But I don’t think for a minute that we can explain the widespread ANGER over the presence of Spanish-speaking brown people in such pedantic terms. That can only be plausibly explained in terms of the ancient human horror of the OTHER. I can believe that YOU are that persnickety that it’s the violation of the law that gets you worked up, because you’re Doug.

    But that’s an unusual trait, Doug. I don’t believe that’s the case with most people who are angry at illegal immigrants.

    I think all of us would prefer that our immigration laws be both logical and obeyed (although few of us would fulminate over it as though it were the law against first-degree murder, rather than a very technical, dry sort of law). Unfortunately, they are neither. Basically, we have a huge number of relatively unskilled jobs on one side of the border, and masses of people on the other side who desperately want these jobs and are even willing to risk their lives to get at them. In between is a law that fails to acknowledge this marketplace reality.

    The rational reason to want to have respected, fully observed immigration laws would be so that we can keep track of who is in our country (and NOT because we want to keep Spanish-speaking brown people out). The legislation that Graham championed would have taken care of that, by getting everybody into the system in a way that was fair and rational.

    People who angrily yell about “amnesty” try to persuade us that they are this worked up because they are morally offended that these people didn’t fill out the proper paperwork before entering the country. Well, that’s just ridiculous. While I believe that YOU get that worked up over that abstraction (because I know you, Doug), I find it impossible to believe that those hordes of angry white people do. It just doesn’t follow from human nature.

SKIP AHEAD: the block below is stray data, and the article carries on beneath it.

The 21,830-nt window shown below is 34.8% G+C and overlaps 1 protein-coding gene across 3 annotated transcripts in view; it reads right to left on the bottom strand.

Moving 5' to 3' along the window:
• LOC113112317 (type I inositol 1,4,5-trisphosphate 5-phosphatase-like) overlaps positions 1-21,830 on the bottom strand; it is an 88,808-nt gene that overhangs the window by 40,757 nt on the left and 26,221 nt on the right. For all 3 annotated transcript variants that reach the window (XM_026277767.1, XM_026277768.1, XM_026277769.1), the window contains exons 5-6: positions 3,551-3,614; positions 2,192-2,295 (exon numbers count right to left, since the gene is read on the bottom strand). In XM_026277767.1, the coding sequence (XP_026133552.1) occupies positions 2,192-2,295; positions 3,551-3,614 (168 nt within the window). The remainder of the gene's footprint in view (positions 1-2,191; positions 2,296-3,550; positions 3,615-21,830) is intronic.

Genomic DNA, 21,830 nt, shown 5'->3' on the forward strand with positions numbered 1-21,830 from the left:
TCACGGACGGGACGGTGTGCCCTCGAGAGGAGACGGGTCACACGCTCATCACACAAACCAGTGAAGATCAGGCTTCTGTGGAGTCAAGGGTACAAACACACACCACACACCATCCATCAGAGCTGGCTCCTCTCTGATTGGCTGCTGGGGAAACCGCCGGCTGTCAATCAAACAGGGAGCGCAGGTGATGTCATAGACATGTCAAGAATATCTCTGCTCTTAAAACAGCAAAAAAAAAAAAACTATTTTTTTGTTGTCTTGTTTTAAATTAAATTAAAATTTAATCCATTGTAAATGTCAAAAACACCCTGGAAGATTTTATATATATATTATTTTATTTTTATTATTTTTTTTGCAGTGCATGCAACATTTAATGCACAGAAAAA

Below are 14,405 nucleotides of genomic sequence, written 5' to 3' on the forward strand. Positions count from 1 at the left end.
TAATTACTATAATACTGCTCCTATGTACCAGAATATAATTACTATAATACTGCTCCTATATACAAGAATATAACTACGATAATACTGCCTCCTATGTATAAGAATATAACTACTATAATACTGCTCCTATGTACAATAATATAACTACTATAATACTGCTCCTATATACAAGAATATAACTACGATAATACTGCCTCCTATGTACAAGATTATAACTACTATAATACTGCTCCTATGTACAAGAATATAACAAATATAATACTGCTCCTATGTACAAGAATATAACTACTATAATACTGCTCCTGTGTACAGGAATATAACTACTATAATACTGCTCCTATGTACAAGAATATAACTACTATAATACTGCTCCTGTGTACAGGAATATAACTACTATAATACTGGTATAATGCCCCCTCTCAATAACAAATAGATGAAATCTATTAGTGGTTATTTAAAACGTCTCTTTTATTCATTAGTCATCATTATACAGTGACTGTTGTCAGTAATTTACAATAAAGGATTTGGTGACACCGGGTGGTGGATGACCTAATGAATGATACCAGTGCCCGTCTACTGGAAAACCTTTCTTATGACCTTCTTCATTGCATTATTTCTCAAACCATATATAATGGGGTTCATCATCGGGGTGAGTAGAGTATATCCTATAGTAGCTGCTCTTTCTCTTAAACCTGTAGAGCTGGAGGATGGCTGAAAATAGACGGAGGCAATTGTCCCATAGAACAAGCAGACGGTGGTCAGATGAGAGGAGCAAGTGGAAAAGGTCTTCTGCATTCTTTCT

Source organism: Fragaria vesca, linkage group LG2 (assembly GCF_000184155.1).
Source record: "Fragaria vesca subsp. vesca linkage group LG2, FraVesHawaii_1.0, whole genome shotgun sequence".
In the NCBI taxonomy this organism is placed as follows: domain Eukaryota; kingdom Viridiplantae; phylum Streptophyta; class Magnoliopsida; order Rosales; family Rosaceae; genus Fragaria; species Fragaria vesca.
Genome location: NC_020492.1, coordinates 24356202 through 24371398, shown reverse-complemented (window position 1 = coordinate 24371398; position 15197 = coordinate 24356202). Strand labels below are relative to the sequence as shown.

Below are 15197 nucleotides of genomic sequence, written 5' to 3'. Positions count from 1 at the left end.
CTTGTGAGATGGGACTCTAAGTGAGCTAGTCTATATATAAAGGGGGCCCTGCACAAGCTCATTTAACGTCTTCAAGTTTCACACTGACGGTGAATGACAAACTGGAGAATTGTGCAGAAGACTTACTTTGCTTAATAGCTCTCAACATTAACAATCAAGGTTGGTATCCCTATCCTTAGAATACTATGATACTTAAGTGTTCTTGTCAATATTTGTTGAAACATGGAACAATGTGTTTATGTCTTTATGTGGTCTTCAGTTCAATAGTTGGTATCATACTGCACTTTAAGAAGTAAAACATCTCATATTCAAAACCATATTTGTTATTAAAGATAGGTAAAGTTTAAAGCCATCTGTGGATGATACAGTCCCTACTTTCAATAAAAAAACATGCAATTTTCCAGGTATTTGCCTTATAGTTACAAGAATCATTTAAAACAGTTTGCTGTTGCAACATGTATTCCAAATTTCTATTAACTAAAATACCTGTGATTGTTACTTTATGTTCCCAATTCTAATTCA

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  11. Burl Burlingame

    I’m just curious — how many teabaggers who want to reduce the size of government and cut back on taxes are also in favor of downsizing the American military?

    Unless, of course, the Iraq war is the neocons’ idea of a jobs program.

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  12. martin

    Rea Construction did some road work near me about 5 years ago. I don’t think I saw a single black worker, just hispanic.

    Rea Construction did some road work near me about a month ago. I saw only black workers.

    Made me very happy to know some of our people were getting work they apparently couldn’t get before and a company, more than likely, was not getting away with paying hispanics cut rates.

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  13. Kathryn Fenner

    You can easily find an illegal Irish nanny for your kids in Boston, I’m told. Thing is, nobody gets all het up about toothsome Irish lasses, it seems.
    The same thing is the assumption that all Spanish speaking folk one hears in the West Columbia Walmart are illegals. Most likely are not. They are here under the H2 temporary program.

    Now, I am the pinkest liberal around, and yet I get jarred by folks speaking a language I don’t understand in my own country, and frustrated in Lowe’s trying to find the English language side of the box (my German is excellent, my French passable, and my Spanish meh. I am not a foreign language-phobe by any means.)

    So some of the issue may be the language thing–not just race, but I do think Brad is right about the element of racism displayed by a goodly number of the anti-Obama-from-the-start people, as well as the nativist (read “we like real Americans–the ones who have been here for a couple centuries or so, so long as they are white.”) Tea Party people. Are there any Tea Party people of color (maybe Cuban-Americans)?

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  14. Walter

    Brad, why is it that I don’t see you bash Democrats like you do Republicans? You state your not a member of either party, but you seem to gush all over Democrats. Look at all your breakfast buddies, their either Democrats or married to Democrats.

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  15. Steve Gordy

    My granddaddy used to tell me, “Steve, never argue with a fool.” The tea party gang make some valid points, but adopting Sarah P. as their pinup girl makes me think they’re so angry they’re in danger of turning into a bunch of fools. Now Henry McMaster looks like he’s jumping on the bandwagon.

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  16. Doug Ross